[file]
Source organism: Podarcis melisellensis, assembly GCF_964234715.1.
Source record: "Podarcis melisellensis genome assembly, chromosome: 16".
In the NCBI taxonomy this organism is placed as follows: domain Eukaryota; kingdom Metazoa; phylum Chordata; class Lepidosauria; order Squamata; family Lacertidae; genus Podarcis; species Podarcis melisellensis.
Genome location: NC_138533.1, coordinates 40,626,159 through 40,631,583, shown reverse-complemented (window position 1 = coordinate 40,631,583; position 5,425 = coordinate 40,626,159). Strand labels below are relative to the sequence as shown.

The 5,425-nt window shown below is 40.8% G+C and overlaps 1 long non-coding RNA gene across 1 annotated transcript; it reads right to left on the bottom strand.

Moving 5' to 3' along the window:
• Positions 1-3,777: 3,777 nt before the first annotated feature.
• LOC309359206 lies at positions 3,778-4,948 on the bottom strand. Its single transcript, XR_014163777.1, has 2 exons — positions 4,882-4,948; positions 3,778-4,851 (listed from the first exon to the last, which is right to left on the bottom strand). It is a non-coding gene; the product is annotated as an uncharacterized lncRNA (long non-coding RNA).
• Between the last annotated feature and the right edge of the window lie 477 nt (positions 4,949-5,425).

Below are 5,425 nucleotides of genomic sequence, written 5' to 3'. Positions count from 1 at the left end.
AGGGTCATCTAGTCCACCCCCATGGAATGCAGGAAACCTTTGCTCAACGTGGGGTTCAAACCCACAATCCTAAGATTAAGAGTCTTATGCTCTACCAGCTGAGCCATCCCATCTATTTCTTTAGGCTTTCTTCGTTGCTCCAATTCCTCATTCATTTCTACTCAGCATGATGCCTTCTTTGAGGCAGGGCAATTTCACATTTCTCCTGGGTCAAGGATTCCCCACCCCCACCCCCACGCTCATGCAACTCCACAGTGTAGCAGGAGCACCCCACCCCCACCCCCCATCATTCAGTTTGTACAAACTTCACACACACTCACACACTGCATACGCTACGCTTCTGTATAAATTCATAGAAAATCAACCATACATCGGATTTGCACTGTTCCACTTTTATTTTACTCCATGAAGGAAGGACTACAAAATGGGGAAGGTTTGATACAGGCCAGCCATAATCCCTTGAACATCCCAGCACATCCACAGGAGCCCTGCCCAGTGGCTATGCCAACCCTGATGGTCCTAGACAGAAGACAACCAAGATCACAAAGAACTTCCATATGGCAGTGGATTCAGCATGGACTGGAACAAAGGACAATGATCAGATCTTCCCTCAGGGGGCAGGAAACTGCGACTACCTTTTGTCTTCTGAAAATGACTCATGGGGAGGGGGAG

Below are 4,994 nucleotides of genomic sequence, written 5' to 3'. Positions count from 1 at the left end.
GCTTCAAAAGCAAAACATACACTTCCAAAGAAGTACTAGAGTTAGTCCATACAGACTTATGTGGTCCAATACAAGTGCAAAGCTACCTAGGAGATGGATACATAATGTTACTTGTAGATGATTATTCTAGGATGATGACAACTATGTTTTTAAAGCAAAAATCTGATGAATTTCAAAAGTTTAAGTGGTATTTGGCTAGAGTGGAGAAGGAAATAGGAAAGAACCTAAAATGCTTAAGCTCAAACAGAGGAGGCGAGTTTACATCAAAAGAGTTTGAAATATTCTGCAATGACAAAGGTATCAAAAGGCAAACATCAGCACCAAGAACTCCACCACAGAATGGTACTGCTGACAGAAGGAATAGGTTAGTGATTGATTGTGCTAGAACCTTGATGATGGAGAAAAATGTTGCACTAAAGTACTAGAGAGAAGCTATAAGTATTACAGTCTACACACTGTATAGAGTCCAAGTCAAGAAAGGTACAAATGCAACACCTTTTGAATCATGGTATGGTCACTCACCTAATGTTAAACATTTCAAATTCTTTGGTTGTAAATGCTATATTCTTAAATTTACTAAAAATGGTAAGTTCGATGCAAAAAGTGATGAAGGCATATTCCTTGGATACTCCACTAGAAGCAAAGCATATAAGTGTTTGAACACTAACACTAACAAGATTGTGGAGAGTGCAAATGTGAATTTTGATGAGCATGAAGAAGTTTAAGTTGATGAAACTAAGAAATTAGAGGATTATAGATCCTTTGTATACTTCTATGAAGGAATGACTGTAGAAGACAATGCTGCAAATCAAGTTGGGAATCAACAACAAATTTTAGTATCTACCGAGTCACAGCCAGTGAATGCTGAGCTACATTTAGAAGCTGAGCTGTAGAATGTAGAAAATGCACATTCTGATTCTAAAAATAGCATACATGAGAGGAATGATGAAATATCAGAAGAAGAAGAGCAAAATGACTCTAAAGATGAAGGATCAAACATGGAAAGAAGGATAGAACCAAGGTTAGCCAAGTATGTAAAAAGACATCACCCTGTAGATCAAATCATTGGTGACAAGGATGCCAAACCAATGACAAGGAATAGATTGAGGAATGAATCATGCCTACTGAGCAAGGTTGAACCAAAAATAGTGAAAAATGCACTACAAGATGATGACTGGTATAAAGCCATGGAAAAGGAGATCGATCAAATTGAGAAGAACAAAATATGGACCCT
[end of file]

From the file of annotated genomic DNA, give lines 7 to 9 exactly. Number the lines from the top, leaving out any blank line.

• Positions 1-3,777: 3,777 nt before the first annotated feature.
• LOC309359206 lies at positions 3,778-4,948 on the bottom strand. Its single transcript, XR_014163777.1, has 2 exons — positions 4,882-4,948; positions 3,778-4,851 (listed from the first exon to the last, which is right to left on the bottom strand). It is a non-coding gene; the product is annotated as an uncharacterized lncRNA (long non-coding RNA).
• Between the last annotated feature and the right edge of the window lie 477 nt (positions 4,949-5,425).